Under FATCA, foreign financial institutions must report various details about U.S. account holders, including their names, addresses, taxpayer identification numbers, and account balances. They also need to disclose income, dividends, and proceeds from the sale of financial assets associated with U.S. accounts. Additionally, U.S. taxpayers must report their foreign financial assets and income on specific forms, such as Form 8938 and FinCEN Form 114 (FBAR).

FATCA imposes significant obligations on foreign financial institutions (FFIs). They are required to identify and report financial accounts held by U.S. taxpayers to the IRS or their local tax authorities. FFIs that fail to comply with FATCA may face penalties or be subject to withholding taxes on certain U.S.-source payments.

FATCA covers a wide range of financial accounts and assets held by U.S. taxpayers, including bank accounts, brokerage accounts, certain insurance products, and investment funds. It also includes equity or debt interests in foreign financial institutions and certain non-financial foreign entities.

Yes, there are certain exemptions and exceptions to FATCA reporting. For example, some retirement accounts, certain governmental entities, and certain low-value accounts may be exempt from reporting requirements. However, the specific exemptions and exceptions can vary depending on the jurisdiction and specific circumstances.

Penalties for non-compliance with FATCA can be severe. Both U.S. taxpayers and foreign financial institutions failing to meet their FATCA obligations may face monetary penalties, account closures, or other legal consequences. The penalties can vary based on the nature and extent of the non-compliance.

FATCA affects U.S. taxpayers with foreign financial accounts by requiring them to disclose and report their foreign assets and income to the IRS. This includes reporting the details of their financial accounts, income earned from these accounts, and any applicable foreign tax credits or deductions.

Foreign governments play a crucial role in implementing FATCA by entering into intergovernmental agreements (IGAs) with the United States. These agreements facilitate the exchange of information between the U.S. and foreign tax authorities, ensuring compliance with FATCA. IGAs help streamline the reporting process and provide a framework for cooperation between countries.

A tax professional with expertise in FATCA compliance can provide valuable guidance and assistance to individuals and businesses. They can help navigate the complex requirements of FATCA, ensuring accurate reporting and compliance with the law. Here are some ways a tax professional can assist:

  1. a) Expert Knowledge: Tax professionals have in-depth knowledge of FATCA regulations and requirements. They stay updated with the latest changes and can provide accurate guidance on reporting obligations.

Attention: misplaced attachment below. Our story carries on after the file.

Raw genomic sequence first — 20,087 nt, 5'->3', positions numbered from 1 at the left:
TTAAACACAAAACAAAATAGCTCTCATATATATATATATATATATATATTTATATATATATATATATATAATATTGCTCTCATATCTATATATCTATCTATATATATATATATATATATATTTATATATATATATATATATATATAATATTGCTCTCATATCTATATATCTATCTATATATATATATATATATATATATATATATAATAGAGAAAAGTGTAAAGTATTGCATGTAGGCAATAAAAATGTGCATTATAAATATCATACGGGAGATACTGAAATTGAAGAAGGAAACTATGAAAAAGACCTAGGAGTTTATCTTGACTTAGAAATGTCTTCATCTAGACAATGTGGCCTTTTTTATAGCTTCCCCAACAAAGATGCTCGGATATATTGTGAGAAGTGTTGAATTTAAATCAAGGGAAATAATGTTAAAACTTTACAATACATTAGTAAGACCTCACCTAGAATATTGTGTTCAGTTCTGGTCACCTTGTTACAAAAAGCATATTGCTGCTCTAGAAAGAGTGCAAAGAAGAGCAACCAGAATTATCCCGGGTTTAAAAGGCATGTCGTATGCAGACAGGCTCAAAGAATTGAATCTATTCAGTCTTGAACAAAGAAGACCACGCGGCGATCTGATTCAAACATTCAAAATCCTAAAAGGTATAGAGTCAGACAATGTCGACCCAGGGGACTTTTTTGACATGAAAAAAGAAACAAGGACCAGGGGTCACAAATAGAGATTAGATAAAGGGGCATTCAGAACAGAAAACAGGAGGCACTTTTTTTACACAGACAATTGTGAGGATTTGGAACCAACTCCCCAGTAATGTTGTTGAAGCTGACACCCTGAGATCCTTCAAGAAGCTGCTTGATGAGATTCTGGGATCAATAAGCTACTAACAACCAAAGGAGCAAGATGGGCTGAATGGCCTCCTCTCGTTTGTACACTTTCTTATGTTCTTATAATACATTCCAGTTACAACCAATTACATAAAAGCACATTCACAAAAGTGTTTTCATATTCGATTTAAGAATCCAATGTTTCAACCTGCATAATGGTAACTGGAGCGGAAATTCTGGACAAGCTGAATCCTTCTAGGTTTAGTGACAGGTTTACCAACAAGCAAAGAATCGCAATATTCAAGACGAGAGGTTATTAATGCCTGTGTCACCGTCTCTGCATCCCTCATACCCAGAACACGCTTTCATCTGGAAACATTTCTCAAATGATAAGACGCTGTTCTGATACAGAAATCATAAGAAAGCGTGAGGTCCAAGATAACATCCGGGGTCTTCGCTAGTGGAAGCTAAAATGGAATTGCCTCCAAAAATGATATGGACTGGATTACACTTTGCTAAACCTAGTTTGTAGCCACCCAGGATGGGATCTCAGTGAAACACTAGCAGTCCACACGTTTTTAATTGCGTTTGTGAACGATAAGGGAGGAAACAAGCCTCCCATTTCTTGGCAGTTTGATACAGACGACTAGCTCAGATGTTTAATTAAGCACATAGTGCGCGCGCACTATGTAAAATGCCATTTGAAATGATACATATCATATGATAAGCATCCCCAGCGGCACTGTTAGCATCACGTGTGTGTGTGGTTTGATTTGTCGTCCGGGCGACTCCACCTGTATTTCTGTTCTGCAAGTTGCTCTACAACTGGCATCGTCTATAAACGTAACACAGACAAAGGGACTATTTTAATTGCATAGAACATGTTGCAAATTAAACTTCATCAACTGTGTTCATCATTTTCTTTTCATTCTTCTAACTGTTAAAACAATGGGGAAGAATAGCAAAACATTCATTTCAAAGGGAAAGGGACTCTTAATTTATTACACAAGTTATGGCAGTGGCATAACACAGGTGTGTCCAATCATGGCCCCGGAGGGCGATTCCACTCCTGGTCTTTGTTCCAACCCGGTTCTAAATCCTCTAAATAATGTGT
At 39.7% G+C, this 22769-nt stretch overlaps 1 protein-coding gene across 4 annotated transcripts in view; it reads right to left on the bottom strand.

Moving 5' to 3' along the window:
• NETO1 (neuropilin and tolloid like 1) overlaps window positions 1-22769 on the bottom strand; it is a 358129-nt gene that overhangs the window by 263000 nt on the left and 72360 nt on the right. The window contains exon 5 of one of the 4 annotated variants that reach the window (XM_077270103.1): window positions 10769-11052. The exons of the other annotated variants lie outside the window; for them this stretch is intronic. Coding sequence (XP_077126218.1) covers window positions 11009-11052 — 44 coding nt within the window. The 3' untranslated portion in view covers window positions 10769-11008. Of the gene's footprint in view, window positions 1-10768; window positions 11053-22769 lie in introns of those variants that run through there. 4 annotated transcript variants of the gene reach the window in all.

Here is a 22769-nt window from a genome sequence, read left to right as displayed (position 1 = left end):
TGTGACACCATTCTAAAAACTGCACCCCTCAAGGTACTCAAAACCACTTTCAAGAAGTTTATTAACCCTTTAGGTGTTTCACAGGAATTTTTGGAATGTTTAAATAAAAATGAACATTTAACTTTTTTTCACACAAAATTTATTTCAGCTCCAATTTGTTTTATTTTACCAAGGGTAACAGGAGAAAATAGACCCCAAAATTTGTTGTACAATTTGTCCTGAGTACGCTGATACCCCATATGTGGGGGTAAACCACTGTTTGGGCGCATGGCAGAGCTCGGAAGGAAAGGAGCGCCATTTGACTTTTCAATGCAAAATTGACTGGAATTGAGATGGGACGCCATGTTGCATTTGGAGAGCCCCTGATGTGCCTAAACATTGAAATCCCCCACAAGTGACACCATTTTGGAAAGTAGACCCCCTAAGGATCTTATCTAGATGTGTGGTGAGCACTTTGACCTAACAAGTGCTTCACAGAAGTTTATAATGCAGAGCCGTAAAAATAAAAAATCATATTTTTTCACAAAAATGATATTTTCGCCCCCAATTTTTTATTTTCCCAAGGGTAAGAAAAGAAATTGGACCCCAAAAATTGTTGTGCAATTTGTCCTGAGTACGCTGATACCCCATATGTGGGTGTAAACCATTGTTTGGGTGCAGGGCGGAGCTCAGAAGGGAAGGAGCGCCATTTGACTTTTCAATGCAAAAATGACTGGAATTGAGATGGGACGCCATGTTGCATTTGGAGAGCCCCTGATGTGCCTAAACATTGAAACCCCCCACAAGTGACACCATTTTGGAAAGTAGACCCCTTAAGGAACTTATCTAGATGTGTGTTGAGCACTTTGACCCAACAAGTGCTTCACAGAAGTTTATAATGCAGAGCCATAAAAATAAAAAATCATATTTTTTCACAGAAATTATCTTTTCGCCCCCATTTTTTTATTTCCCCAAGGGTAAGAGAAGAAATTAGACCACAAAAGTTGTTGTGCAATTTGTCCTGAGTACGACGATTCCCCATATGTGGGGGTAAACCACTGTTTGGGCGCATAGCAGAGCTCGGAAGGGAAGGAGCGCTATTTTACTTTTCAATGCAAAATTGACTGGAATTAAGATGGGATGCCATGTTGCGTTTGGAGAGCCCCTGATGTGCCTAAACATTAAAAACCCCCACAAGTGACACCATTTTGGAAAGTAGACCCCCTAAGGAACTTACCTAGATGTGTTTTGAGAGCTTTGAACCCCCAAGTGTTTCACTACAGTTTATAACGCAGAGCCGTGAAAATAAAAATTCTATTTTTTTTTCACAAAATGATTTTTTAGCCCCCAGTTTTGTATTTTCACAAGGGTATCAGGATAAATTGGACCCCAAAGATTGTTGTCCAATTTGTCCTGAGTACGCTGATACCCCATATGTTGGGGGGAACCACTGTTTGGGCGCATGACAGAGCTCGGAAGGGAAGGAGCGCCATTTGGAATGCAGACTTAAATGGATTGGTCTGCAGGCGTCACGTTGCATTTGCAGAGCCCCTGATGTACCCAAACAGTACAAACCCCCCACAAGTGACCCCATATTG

2. b) Account Classification: Determining whether an account is reportable under FATCA can be complex. A tax professional can review financial accounts and assets to ensure proper classification and reporting.
  3. c) Reporting Preparation: Tax professionals can assist in preparing the necessary forms and reports, such as Form 8938 and FinCEN Form 114 (FBAR), ensuring accurate and timely submission to the IRS.
  4. d) Due Diligence: Tax professionals can help foreign financial institutions (FFIs) comply with due diligence requirements by implementing appropriate procedures to identify U.S. account holders and ensure proper reporting.
  5. e) Compliance Review: A tax professional can review existing compliance procedures to identify any gaps or areas of improvement. They can help develop robust systems to ensure ongoing compliance with FATCA requirements.
  6. f) Penalty Mitigation: In case of non-compliance or potential penalties, tax professionals can provide guidance on mitigating penalties and resolving compliance issues effectively.
  7. g) International Tax Considerations: FATCA intersects with various international tax laws and agreements. A tax professional can provide guidance on how FATCA interacts with other tax obligations, such as tax treaties and foreign tax credits.
  8. h) Audit Support: In the event of an IRS audit or investigation related to FATCA compliance, a tax professional can provide representation and support throughout the process.
  9. i) Education and Training: Tax professionals can educate individuals, businesses, and foreign financial institutions about FATCA obligations, helping them understand the requirements and avoid potential compliance pitfalls.
  10. j) Stay Updated: Tax professionals stay informed about any changes or updates to FATCA regulations, ensuring clients are aware of new obligations or exemptions.

By working with a knowledgeable tax professional, individuals and businesses can ensure their FATCA compliance is accurate, efficient, and aligned with the requirements of the law.

FBAR Compliance for U.S. Citizens & Entities